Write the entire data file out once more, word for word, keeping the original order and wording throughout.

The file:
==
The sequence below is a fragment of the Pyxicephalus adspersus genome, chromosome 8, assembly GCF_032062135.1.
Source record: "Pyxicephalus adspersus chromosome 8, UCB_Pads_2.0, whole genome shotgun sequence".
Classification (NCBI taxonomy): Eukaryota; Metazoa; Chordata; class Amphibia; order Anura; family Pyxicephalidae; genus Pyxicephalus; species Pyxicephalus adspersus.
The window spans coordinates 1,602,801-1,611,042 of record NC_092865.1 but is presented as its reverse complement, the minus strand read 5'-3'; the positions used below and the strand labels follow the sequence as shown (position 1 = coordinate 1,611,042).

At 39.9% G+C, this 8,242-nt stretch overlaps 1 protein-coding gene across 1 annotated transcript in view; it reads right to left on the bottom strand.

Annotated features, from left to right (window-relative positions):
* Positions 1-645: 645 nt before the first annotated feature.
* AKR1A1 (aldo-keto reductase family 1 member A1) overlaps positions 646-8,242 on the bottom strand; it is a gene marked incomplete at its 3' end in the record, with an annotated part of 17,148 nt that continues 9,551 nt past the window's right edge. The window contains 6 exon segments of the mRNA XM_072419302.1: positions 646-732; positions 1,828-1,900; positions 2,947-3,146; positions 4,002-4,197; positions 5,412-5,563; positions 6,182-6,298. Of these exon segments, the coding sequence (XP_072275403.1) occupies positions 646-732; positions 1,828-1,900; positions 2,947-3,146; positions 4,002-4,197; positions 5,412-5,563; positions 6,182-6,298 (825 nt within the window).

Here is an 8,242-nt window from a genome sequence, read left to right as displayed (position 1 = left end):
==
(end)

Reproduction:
The sequence below is a fragment of the Pyxicephalus adspersus genome, chromosome 8, assembly GCF_032062135.1.
Source record: "Pyxicephalus adspersus chromosome 8, UCB_Pads_2.0, whole genome shotgun sequence".
Classification (NCBI taxonomy): Eukaryota; Metazoa; Chordata; class Amphibia; order Anura; family Pyxicephalidae; genus Pyxicephalus; species Pyxicephalus adspersus.
The window spans coordinates 1,602,801-1,611,042 of record NC_092865.1 but is presented as its reverse complement, the minus strand read 5'-3'; the positions used below and the strand labels follow the sequence as shown (position 1 = coordinate 1,611,042).

At 39.9% G+C, this 8,242-nt stretch overlaps 1 protein-coding gene across 1 annotated transcript in view; it reads right to left on the bottom strand.

Annotated features, from left to right (window-relative positions):
* Positions 1-645: 645 nt before the first annotated feature.
* AKR1A1 (aldo-keto reductase family 1 member A1) overlaps positions 646-8,242 on the bottom strand; it is a gene marked incomplete at its 3' end in the record, with an annotated part of 17,148 nt that continues 9,551 nt past the window's right edge. The window contains 6 exon segments of the mRNA XM_072419302.1: positions 646-732; positions 1,828-1,900; positions 2,947-3,146; positions 4,002-4,197; positions 5,412-5,563; positions 6,182-6,298. Of these exon segments, the coding sequence (XP_072275403.1) occupies positions 646-732; positions 1,828-1,900; positions 2,947-3,146; positions 4,002-4,197; positions 5,412-5,563; positions 6,182-6,298 (825 nt within the window).

Here is an 8,242-nt window from a genome sequence, read left to right as displayed (position 1 = left end):